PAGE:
21st Mar 2018

Putin-Poroshenko meeting raises EU hopes

Russian President Vladimir Putin’s meeting with Petro Poroshenko in France is a “good sign” which amounts to “de facto recognition” of Ukraine’s new, pro-Western leader, EU sources say.

The two men met on their way into a VIP lunch at the Chateau de Benouville in Normandy at a D-Day anniversary on Friday (6 June), where they spoke for one minute together with German Chancellor Angela Merkel.

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  • Hollande called German people 'victims of Nazism' and paid tribute to Soviet people and soldiers (Photo:

They then held a 15-minute long tete-a-tete inside the venue. The office of the French President says they spoke about Russia’s potential recognition of Poroshenko and about the possibility of a ceasefire between pro-Russia fighters and Ukrainian forces in east Ukraine.

Russia’s formal recognition of Ukraine’s 25 May presidential election is one of the EU and US conditions for normalising relations.

Putin and Poroshenko, who served in past Ukrainian governments, have met several times before. But for the EU, their first face-to-face talks since the crisis are a good omen.

“We have to see what comes out of this beyond words and what happens afterward. But it’s obviously a good sign that they are talking and it also amounts to a de facto recognition by Russia of Ukraine’s next president,” a contact in the EU delegation in Benouville told EUobserver.

US leader Barack Obama also spoke with Putin on Friday in their first face-to-face meeting since the crisis.

The opportunity for leaders to mingle in France has raised hopes of a breakthrough in EU circles.

Putin also held separate talks with Merkel, with French President Francois Hollande, and with British PM David Cameron on Thursday evening.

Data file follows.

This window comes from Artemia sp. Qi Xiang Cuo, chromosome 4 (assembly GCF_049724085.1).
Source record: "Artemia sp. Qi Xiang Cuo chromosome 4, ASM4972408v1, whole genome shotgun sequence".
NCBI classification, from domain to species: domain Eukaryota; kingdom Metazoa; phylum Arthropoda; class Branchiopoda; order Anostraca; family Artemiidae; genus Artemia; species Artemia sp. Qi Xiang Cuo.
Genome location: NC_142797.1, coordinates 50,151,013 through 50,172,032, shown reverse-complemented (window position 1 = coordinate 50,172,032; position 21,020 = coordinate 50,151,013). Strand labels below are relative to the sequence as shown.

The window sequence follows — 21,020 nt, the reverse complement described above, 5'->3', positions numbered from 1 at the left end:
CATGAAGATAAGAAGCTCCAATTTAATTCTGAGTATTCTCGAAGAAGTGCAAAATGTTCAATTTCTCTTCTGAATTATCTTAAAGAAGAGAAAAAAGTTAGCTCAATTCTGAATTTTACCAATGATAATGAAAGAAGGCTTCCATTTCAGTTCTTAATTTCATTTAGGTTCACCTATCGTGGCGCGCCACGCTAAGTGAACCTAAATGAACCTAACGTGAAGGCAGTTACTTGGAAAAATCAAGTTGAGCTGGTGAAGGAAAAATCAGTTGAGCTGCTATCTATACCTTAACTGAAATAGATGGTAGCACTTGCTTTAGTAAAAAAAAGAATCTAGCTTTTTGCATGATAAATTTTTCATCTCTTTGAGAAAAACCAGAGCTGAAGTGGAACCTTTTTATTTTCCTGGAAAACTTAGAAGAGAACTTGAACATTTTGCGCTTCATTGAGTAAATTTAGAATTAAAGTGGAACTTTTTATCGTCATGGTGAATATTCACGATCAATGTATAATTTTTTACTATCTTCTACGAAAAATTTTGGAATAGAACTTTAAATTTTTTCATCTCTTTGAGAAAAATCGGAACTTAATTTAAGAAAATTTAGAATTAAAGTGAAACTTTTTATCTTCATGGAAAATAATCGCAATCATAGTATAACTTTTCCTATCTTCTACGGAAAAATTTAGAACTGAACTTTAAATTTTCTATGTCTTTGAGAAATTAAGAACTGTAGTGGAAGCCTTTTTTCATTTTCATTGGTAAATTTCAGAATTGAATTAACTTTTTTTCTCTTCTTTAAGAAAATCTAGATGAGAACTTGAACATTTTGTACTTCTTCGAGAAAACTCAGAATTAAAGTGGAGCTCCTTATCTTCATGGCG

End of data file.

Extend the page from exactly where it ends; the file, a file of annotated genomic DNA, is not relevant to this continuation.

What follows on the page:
Not all of the meetings were cordial.

Official French photos showed Hollande greeting the Russian leader with a friendly handshake. But official Russian photos of Merkel showed her frowning.

Her office said Russia bears the “greatest responsibility” for ending the violence.

Cameron told press “this was a meeting with a very clear and firm set of messages … the situation today is not acceptable and it needs to change. It needs the Russians to properly recognise and work with the new president. It needs de-escalation. We need to stop arms and people crossing the border.”

The D-Day solemnities paid tribute to the more than 4,000 allied soldiers who died in the landings on 6 June 1944.

VIPs and veterans assembled at the d’Ouistreham beach in Normandy on Friday for the main event.

There was a moment of levity when a giant TV wall showed, in split screen, Obama and Putin’s faces, prompting both men to smile and a ripple of laughter in the crowd.

Hollande, in his keynote speech, called for d’Ouistreham to be listed by the UN’s heritage organisation, Unesco, as a lesson for future generations.

“To the veterans, the survivors, who are here with us today, in the same place they landed 70 years ago, where they fought, where they struggled, where they were wounded, I would like to extend, in the name of France, a brotherly salute … If we can live today in peace, in security, in sovereignty, under the rule of the law which we have willed, it’s thanks to them and to those who gave their lives,” he said.

He listed the allied countries which took part in the D-Day landings.

He said “German people” were also “victims of Nazism”.

Amid increasingly hostile rhetoric between Western countries and Russia, he added, to applause: “I want to salute the courage of the Red Army, which, far from here also fought … and the people of the Soviet Union. We are also in debt to them for what they did for the sake of our liberty.”

With Putin and Poroshenko sitting four chairs apart in the front row of the audience, and with Russia’s attack on Ukraine having already cost dozens of lives, Hollande said: “If we have been chosen as heads of state or government, it is to serve peace and to find solutions so that conflicts do not degenerate into wars”.

“The memory of the dead creates obligations for the living.”


Four years on – but we will not forget illegally-occupied Crimea

Together with many other partners, including the United States, Canada and Norway, the European Union has implemented a policy of non-recognition and sanctions regimes, targeting people and entities that have promoted Russia's illegal annexation.

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